The gas-dynamic effects of a hemisphere-cylinder obstacle in a shock-tube driver

The gas-dynamic effects of a hemisphere-cylinder obstacle in a shock-tube driver One form of gene and drug delivery can be achieved by accelerating micro-particles to a sufficient momentum to penetrate the outer layer of the skin, and target the tissue below. In hand-held clinical systems, the particles are accelerated in the transonic flow developed within a miniature shock-tube. These devices require a gas reservoir to be positioned co-axially inside the driver. This paper reports the examination of a nominally constant-area shock-tube containing a co-axial obstacle in the driver section (Case 2). As a control, the flow-field in a prismatic shock-tube of the same cross-sectional area, with the same initial conditions is also studied (Case 1). Static and Pitot pressures measured in each of the above cases are compared to one-dimensional theory and numerical computations. Significant deviations between Cases 1 & 2 are observed in the driver, but not in the driven section. http://www.deepdyve.com/assets/images/DeepDyve-Logo-lg.png Experiments in Fluids Springer Journals

The gas-dynamic effects of a hemisphere-cylinder obstacle in a shock-tube driver

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Publisher
Springer-Verlag
Copyright
Copyright © 2005 by Springer-Verlag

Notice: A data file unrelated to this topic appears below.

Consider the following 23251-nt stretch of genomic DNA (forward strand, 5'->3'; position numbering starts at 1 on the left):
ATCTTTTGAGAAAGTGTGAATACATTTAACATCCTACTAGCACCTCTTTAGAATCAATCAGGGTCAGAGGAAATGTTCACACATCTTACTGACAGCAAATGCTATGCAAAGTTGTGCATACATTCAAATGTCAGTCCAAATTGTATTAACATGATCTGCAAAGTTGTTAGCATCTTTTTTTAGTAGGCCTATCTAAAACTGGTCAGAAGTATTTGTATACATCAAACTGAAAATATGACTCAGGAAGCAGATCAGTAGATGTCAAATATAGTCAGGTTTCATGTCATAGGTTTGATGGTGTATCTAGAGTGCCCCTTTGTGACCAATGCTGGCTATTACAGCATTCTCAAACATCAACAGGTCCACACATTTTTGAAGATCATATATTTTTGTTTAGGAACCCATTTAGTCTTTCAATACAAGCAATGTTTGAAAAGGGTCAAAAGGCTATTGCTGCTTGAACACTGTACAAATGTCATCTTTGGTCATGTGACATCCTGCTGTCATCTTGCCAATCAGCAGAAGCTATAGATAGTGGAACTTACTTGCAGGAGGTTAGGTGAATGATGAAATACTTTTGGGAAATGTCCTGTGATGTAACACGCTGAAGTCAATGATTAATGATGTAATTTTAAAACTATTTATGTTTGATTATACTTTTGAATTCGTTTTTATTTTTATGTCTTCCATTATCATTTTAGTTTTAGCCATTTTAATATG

Subject
Engineering; Engineering Fluid Dynamics; Fluid- and Aerodynamics; Engineering Thermodynamics, Heat and Mass Transfer
ISSN
0723-4864
eISSN
1432-1114
D.O.I.
10.1007/s00348-004-0896-x
Publisher site
See Article on Publisher Site

Abstract

One form of gene and drug delivery can be achieved by accelerating micro-particles to a sufficient momentum to penetrate the outer layer of the skin, and target the tissue below. In hand-held clinical systems, the particles are accelerated in the transonic flow developed within a miniature shock-tube. These devices require a gas reservoir to be positioned co-axially inside the driver. This paper reports the examination of a nominally constant-area shock-tube containing a co-axial obstacle in the driver section (Case 2). As a control, the flow-field in a prismatic shock-tube of the same cross-sectional area, with the same initial conditions is also studied (Case 1). Static and Pitot pressures measured in each of the above cases are compared to one-dimensional theory and numerical computations. Significant deviations between Cases 1 & 2 are observed in the driver, but not in the driven section.

Journal

Experiments in FluidsSpringer Journals

Published: Jan 29, 2005

References

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